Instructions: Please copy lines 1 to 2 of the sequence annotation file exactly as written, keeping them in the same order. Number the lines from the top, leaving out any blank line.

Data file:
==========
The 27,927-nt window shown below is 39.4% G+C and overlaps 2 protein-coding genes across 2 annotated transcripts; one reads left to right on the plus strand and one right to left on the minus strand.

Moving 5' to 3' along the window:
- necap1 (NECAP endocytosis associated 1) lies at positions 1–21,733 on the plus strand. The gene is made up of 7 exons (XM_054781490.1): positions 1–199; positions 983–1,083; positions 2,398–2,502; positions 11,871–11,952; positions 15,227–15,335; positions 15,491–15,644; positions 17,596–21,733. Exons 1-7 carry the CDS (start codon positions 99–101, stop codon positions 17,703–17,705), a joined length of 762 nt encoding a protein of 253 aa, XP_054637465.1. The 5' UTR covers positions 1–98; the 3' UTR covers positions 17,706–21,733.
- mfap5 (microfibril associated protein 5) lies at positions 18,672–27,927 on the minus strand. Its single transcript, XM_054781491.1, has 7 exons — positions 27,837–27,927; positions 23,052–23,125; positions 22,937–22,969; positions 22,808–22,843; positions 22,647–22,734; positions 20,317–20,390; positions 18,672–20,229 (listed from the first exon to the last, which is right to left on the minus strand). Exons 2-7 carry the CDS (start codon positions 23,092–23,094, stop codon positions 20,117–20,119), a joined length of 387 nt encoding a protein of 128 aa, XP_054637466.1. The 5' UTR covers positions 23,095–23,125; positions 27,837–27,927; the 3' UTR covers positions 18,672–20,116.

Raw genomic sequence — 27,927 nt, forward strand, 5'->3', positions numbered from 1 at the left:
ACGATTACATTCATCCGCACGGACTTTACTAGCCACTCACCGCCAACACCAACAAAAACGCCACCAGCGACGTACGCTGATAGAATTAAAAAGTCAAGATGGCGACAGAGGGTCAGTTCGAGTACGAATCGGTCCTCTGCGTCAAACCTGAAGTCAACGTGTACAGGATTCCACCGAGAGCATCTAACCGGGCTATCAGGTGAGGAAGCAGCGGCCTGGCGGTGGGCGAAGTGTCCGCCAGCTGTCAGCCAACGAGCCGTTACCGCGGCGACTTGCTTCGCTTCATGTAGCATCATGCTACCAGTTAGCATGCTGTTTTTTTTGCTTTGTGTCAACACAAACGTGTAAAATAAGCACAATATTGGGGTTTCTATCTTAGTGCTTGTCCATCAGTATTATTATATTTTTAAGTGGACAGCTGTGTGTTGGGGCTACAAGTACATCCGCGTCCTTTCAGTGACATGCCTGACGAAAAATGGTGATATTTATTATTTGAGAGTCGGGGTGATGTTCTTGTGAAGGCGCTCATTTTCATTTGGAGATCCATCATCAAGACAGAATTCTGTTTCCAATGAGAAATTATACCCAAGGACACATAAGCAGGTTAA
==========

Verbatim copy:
The 27,927-nt window shown below is 39.4% G+C and overlaps 2 protein-coding genes across 2 annotated transcripts; one reads left to right on the plus strand and one right to left on the minus strand.

Moving 5' to 3' along the window: